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Bob Marley-branded weed is helping pot startups break funding records

The Verge logo The Verge 4/8/2015 James Vincent
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As support for legalizing marijuana in the US continues to grow, investors are on the lookout for companies that can cash in. So far, the smart money seems to be on Privateer Holdings: a Seattle-based private equity firm that secured a 30-year licensing deal to use Bob Marley's name and likeness to sell "heirloom Jamaican cannabis strains" and other Marley-branded merchandise. In a recent funding round, Privateer Holdings raised $75 million, bringing its total pot to $82 million and making it the best-funded player in the fledgling marijuana industry.

Privateer's success is thanks at least in part to its licensing deal with Marley's family. The firm's Marley Natural brand launched last year and aims to start selling its products worldwide by the end of 2015. Leveraging Marley's fame is a bit of a no-brainer for the industry. Not only do people rightly associate Marley with marijuana use, but the reggae icon's image has already been used to sell everything from coffee to clothes. In fact, Forbes estimates that Marley was the fifth-highest paid dead celebrity last year, with postmortem earnings of around $20 million in 2014 alone.

However, Privateer has more in stock than just Marley Natural. Another of the firm's holdings is Leafly, an online directory that lists weed strains and shops as well as articles and discussions, and that went from 100,000 visits a month in 2012 to 5 million a month this year, according to TechCrunch. Another Privateer company is Tilray, which farms, packages, and sells pharmaceutical-grade cannabis in Canada.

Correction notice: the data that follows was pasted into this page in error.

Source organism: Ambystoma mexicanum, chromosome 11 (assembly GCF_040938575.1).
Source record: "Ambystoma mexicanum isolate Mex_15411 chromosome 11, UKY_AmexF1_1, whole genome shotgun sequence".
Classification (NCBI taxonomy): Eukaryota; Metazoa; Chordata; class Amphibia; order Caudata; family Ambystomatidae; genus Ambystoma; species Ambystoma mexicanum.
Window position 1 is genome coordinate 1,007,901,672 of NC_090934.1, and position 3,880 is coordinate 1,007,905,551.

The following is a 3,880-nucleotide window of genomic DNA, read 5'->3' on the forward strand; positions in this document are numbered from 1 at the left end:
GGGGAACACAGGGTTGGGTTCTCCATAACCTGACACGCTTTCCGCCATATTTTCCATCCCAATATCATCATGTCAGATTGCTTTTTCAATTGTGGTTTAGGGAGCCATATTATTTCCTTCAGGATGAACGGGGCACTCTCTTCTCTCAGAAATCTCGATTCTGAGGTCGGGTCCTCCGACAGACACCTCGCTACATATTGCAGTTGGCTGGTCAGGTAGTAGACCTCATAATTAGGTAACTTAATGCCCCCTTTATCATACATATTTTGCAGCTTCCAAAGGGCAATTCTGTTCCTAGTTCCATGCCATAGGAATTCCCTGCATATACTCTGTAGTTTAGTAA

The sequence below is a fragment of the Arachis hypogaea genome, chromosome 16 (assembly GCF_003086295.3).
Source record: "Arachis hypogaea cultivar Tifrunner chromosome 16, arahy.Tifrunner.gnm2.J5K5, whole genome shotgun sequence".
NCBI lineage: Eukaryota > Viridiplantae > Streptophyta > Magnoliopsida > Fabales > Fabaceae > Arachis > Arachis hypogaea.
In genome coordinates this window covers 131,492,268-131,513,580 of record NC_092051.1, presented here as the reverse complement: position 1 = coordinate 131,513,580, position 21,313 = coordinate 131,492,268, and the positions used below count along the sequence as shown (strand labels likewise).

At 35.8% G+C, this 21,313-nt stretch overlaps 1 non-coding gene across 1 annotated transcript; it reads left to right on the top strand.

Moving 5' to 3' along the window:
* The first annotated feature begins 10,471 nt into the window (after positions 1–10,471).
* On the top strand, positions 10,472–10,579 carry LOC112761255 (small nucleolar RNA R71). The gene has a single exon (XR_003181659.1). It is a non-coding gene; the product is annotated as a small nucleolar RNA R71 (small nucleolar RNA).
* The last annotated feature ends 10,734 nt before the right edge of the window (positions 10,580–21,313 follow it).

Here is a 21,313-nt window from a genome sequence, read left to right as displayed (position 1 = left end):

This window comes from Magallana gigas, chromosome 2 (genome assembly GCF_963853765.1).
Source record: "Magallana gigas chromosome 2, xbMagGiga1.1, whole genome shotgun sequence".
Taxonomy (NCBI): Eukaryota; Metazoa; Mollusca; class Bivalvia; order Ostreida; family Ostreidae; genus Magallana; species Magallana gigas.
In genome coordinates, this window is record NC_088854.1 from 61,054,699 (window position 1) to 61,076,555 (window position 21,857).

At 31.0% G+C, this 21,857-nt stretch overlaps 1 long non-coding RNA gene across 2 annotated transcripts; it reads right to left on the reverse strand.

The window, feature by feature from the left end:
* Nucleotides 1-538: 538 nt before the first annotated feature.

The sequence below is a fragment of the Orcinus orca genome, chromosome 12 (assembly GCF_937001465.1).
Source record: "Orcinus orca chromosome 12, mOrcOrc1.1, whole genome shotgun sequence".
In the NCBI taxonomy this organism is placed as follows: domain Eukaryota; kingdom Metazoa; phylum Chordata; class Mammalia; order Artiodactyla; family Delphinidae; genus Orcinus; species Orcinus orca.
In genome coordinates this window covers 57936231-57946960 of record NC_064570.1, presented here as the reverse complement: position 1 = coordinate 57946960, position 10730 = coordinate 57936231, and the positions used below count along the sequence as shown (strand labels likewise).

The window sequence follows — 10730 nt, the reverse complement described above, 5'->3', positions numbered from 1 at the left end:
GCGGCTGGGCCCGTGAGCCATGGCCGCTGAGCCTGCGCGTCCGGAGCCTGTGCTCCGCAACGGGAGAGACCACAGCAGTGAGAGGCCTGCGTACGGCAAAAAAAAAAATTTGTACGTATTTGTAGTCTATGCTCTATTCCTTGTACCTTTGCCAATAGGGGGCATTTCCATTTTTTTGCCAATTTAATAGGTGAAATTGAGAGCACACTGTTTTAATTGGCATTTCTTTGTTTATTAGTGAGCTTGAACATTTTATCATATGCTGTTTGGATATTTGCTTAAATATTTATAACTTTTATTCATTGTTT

Currently, medical marijuana is legal in 23 states in the US, with recreational use legalized in four. With its array of brands, Privateer can target this growing market from multiple angles — observing trends and tastes on Leafly, and supplying the product via companies like Tilray. Privateer Holdings CEO and co-founder Brendan Kennedy told TechCrunch that the firm wants to create brands that "inspire trust [and] create legitimacy."

"Our thesis was that this will be a mainstream consumer product used by mainstream Americans, and they will be looking for mainstream professional brands that don’t insult or offend them," said Kennedy. Currently, Privateer is focused on expansion, with the firm reportedly aiming to grow its staff from 250 to 1,000 in 2015 and enter half a dozen new markets by the end of the year.

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